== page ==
In a potentiometric titration, monitor the redox potential in the sample water, titrating with c. The redox potential is different before the endpoint (when there are iodine molecules in the sample water) and after the endpoint (when thiosulfuric acid accumulates). The endpoint is the inflection point of the potential curve. By reading the inflection point, measure the amount of thiosulfate solution dropped to the endpoint.

    電位差滴定の説明: Explanation of potentiometric titration  コニカルビーカーの液が褐色のとき、徐々にチオ硫酸を滴下: Add thiosulfate acid steadily until solution in the conical beaker is brown  電子を受けたい物質が残存: Remaining substances that are able to receive electrons  コニカルビーカーの液が無色になった: Solution in the conical beaker turns colorless  電子を与えたい物質が貯まる: Accumulating substances that are able to give electrons  褐色: brown  無色透明: clear and colorless  酸化還元電位: Oxidation−Reduction Potential  高: high  低: low

  • Reaction equation of Winkler method (Summery)

    Reprinted below is a description of the Winkler method written in the student experiment.

    Principle of Winkler method

    Add manganese chloride and sodium hydroxide solution to a certain amount of samples to precipitate manganese hydroxide.

    Mn2+ + 2OH  → Mn(OH)2↓    (colloidal white precipitation)                         (1)

    At this time, the oxygen dissolved in the water oxidizes some of the manganese hydroxide (divalent Mn) to trivalent Mn(OH)3. (or to manganese hydroxide MnO(OH)2. Mn(OH)3 is used in the above equation because it is easier to perform thermodynamic calculations.)

    2Mn(OH)2 + 1/2O2 + H2→ 2Mn(OH)3↓    (brown precipitation)                         (2)

    Add potassium iodide and hydrochloric acid to it, then the oxidized manganese ions are reduced by potassium iodide in acidic conditions, and iodine liberates.

    2Mn(OH)3 + 2I ̶  + 6H+  →  2Mn2+ + I2 +6H2O                         (3)

    Titrate liberated-iodine with sodium thiosulfate solution whose concentration is known and indirectly determines the amount of oxygen.

    I2 + 2S2O32 ̶  → 2I ̶  + S4O62 ̶                          (4)

    After all, four molecules of sodium thiosulfate (or four moles of thiosulfate ions) are equivalent to one molecule of oxygen (O2) (or one mole of O2 molecules).

    adding hydrochloric acid to the mixed precipitate of Mn(OH)2 and Mn(OH)3, the precipitate of Mn(OH)2 will also dissolve and become Mn2+. Because the Mn oxidation number of Mn(OH)2 remains unchanged at +2, it is not in the redox reaction (without I2 generation).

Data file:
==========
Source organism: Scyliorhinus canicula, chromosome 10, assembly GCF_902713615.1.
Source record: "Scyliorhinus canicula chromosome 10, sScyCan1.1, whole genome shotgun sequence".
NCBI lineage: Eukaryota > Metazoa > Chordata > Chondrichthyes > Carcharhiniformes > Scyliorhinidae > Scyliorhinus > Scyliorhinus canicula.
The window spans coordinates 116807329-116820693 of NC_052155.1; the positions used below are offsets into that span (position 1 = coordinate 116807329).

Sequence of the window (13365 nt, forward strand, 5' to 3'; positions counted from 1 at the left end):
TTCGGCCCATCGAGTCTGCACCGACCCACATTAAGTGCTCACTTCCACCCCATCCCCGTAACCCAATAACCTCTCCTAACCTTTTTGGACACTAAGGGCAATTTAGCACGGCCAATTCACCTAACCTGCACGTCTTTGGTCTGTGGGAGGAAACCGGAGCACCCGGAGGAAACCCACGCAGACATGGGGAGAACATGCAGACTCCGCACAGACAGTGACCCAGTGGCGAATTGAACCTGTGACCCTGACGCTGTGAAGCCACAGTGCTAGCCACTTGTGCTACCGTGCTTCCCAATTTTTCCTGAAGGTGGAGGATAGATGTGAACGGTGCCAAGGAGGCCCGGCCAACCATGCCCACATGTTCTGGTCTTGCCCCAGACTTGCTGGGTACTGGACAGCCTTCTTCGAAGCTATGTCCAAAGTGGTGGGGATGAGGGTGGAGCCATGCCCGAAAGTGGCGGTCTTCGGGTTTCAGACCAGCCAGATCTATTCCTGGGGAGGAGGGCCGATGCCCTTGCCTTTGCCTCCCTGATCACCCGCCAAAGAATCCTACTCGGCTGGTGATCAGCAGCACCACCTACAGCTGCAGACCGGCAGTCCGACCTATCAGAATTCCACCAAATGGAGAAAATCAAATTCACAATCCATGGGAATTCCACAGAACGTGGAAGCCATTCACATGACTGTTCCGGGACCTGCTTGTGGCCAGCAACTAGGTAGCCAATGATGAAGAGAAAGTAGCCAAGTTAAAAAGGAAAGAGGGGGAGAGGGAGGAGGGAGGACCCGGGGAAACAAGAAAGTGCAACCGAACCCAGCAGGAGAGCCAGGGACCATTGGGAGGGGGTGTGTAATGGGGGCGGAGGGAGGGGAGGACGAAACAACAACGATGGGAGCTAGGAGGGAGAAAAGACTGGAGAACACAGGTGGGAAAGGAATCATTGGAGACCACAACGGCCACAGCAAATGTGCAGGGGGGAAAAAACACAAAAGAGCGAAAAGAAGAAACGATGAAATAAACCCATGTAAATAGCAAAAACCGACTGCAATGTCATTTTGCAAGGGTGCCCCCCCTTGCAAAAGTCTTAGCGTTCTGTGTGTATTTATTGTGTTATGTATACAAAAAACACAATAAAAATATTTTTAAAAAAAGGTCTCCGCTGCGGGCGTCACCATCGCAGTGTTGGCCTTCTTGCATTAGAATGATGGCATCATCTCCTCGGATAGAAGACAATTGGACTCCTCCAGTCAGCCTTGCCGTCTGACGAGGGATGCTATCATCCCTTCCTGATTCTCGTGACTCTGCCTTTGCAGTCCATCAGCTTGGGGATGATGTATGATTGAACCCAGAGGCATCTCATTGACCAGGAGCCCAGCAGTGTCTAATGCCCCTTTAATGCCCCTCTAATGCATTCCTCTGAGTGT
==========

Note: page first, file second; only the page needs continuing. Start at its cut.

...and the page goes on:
To do this in practice, add (1) a manganese chloride solution (known as fixing solution I) and (2) a potassium iodide-sodium hydroxide mixture (known as fixing solution II) sequentially to sample water collected at the observation site. Dissolved oxygen is fixed as Mn(OH)3 (called oxygen fixation) and later acidified with hydrochloric acid to liberate iodine.  Titrate liberate-iodine with sodium thiosulfate solution.

    [Reagent preparation]

    ① Manganese chloride solution (Fixing solution Ⅰ)

    Dissolve 200 g of manganese chloride (MnCl2-4H2O) in 500 mL of deionized water and add 2 mL of pure concentrated hydrochloric acid.

    ② Potassium iodide-sodium hydroxide mixture (Fixing solution Ⅱ)

    Dissolve 180 g sodium hydroxide in 500 mL deionized water and 200 g pure potassium iodide*. Store in a plastic container (because this is highly alkaline and will cause the glass lid to stick). After use, the dispensing vessel should be washed with deionized water and acid.

    * Use new reagents within 1 year after opening the package, as old or exposed to strong light one will release I2 and cause color change, which may lead to errors.

    ③ Hydrochloric acid (6 mol/L) (200ml)

    Dilute pure concentrated hydrochloric acid (12 mol/L) 2 times. You can measure it with a measuring cylinder.

    Add 100 mL of water in a beaker (500 mL). Measure 100 mL of concentrated hydrochloric acid in a draft with a measuring cylinder. Gradually add the concentrated hydrochloric acid to the beaker in the draft. Put the hydrochloric acid solution into the reagent bottle in the draft. Immediately after adjustment, the reagent is warm, so do not put the lid on. When cooled to room temperature, put the lid on.

    Warning: Handle concentrated hydrochloric acid in a draft chamber wearing protective glasses because hydrochloric acid emits vapor. Add concentrated hydrochloric acid to water gradually. Wipe up spilled hydrochloric acid with a wet tissue and wash the tissue with tap water.

    ④ Starch solution

    Knead about 1 g of starch with a small amount of water to form an even, itchy consistency and add to 100 mL of hot water (deionized water). Continue to boil while heating slowly until clear. When cooled, put the mixture into reagent bottles. 

    [note]   For long-term storage, add benzoic acid at a rate of 0.1 g per 100 mL of starch solution or acetic acid at a rate of 5 mL to prevent spoilage. If the bottle is too old, or if the bottom of the bottle becomes stagnant, the blue coloring of the iodine solution will weaken. Then replace it with a new one. For long-term stable use, a glycerin solution of starch is better. While warming glycerin, dissolve 10-20% soluble starch in it.

    ⑤ Standard stock solution of potassium iodate (0.016669 mol/L)

    Dissolve 1.7835 g potassium iodate (KIO3) in deionized water to make the total volume exactly 500 mL. Mix well by tipping up and down 20 times. Put this undiluted solution (10 times the concentration of the actual solution used in the experiment) into a brown bottle and keep it in a cool, dark place as much as possible. Before use, dilute the solution to 1/10 of its original concentration.